If the patient needs to be transferred additional consents and paperwork are necessary. A copy of the chart is sent with the patient as well as an SBAR report called to the receiving unit.
Appropriate transfer vehicle needed.
Chart patient’s stability, vital signs, LOC, IV, equipment who care was transferred to and that report was given to the transfer personnel and called to the receiving unit.

The Lewis Blackman Story


Discharge is an important part of patient care. Discharge planning begins at admission Teaching and assessment for discharge continues during the hospital stay.

Case Managers fill the vital role between in hospital nursing care and home care.

At discharge:
How, when, and who discharged? Ambulatory, wheelchair, @, by
Review of doctor’s discharge orders with patient
Nursing education/instructions
Medications, dosage, times, side effects
Normal expectations/possible complications
Follow up appointment
Names/phone numbers of physician or health care facility the patient can contact
Client signs and receives copy of document

Cultural considerations:
Religious days of observation, Orthodox Jews, Sabbath
Dietary considerations, Kosher meals
Family leadership, Hispanic, Asian
Spiritual considerations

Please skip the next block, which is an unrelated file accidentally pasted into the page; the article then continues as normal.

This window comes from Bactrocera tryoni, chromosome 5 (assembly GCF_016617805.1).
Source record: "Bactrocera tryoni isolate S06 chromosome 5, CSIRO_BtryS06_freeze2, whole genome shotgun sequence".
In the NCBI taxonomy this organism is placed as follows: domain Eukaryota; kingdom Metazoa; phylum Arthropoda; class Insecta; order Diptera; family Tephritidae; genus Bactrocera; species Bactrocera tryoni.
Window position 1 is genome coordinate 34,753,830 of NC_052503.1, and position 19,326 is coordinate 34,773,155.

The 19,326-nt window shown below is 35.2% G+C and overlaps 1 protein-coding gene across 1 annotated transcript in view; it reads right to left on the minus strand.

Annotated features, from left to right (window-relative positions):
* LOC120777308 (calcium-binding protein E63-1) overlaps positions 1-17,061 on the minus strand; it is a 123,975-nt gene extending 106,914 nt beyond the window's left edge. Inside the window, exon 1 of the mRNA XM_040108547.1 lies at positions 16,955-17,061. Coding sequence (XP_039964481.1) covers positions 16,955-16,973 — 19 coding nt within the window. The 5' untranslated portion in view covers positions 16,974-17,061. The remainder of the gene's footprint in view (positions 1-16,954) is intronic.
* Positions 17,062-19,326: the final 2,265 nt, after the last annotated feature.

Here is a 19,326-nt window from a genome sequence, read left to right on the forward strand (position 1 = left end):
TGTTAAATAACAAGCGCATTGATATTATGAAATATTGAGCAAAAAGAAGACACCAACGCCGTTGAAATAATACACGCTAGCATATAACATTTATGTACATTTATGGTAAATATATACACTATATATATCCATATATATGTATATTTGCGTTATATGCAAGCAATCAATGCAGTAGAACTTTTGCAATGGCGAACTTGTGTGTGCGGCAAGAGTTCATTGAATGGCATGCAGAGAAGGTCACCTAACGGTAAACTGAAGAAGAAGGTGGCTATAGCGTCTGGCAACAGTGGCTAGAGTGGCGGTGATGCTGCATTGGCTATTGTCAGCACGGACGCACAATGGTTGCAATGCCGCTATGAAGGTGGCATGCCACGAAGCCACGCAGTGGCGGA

Cultural healers, Hmongs

Communication (Chapter 2):

Interaction between 2 or more people
Verbal and nonverbal
3 Phases – orientation, working, termination

Be aware of your own feelings, nonverbal mannerisms
Focus on physical surroundings, private, quiet,

If interpreters are utilized look at the patient and speak to them not the interpreter
Speak slowly, distinctly
Be aware of cultural considerations, heads of family
Use gestures and pictures
Keep it simple
Avoid medical jargon
Use appropriate dictionary

Therapeutic Communication:
Active listening
Clarifying – I’m not sure that I understand, could you tell me again.
Comforting – I can imagine how you must feel…
Focusing – I think it might be helpful if we talk about ….
Informing, sharing perceptions, I sounds as if…
Interviewing, broad openings, What are you thinking about…you’re mighty quiet today.